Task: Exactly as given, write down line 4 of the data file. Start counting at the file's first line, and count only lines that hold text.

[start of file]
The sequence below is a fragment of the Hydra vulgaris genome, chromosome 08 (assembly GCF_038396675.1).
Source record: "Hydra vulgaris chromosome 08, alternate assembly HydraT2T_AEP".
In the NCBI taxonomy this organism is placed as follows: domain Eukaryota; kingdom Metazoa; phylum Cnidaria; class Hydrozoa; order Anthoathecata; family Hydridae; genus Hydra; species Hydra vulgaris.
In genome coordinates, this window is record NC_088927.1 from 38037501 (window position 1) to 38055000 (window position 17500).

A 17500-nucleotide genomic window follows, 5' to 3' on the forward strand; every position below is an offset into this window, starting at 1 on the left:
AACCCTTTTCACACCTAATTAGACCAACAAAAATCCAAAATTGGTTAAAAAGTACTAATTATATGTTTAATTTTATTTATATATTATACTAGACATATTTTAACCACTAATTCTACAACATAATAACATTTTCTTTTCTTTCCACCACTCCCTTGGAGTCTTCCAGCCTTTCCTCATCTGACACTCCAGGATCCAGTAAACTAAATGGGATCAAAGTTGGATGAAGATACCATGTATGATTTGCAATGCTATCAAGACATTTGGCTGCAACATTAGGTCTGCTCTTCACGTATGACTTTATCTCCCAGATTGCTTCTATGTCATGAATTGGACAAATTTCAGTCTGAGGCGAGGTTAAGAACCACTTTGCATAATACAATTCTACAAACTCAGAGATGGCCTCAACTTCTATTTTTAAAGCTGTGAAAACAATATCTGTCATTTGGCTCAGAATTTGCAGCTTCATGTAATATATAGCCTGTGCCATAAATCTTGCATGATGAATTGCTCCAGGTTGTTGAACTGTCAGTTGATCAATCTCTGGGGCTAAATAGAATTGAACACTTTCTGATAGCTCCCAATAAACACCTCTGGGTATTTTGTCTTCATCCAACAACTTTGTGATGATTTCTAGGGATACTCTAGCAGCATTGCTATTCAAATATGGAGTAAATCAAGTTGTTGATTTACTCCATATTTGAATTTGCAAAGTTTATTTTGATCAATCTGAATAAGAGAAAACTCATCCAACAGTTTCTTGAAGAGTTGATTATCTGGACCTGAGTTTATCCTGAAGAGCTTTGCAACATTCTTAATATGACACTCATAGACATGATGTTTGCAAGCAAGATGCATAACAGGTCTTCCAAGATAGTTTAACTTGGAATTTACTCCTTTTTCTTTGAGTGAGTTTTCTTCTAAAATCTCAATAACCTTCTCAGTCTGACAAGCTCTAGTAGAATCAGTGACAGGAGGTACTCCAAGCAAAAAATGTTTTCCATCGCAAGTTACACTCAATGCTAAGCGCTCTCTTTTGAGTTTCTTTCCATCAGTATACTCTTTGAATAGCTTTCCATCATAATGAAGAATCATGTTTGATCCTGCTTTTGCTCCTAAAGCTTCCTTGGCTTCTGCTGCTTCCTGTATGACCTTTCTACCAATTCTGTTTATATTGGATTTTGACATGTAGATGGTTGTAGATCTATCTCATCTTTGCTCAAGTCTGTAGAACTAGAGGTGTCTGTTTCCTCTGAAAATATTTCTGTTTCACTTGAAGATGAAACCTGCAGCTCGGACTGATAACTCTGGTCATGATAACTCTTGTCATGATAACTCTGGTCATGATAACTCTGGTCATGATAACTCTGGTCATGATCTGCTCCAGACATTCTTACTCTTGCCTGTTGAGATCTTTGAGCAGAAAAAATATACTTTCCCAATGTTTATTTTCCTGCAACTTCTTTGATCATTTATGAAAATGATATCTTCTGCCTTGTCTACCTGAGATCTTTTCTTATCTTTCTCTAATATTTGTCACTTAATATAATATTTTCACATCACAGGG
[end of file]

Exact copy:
In genome coordinates, this window is record NC_088927.1 from 38037501 (window position 1) to 38055000 (window position 17500).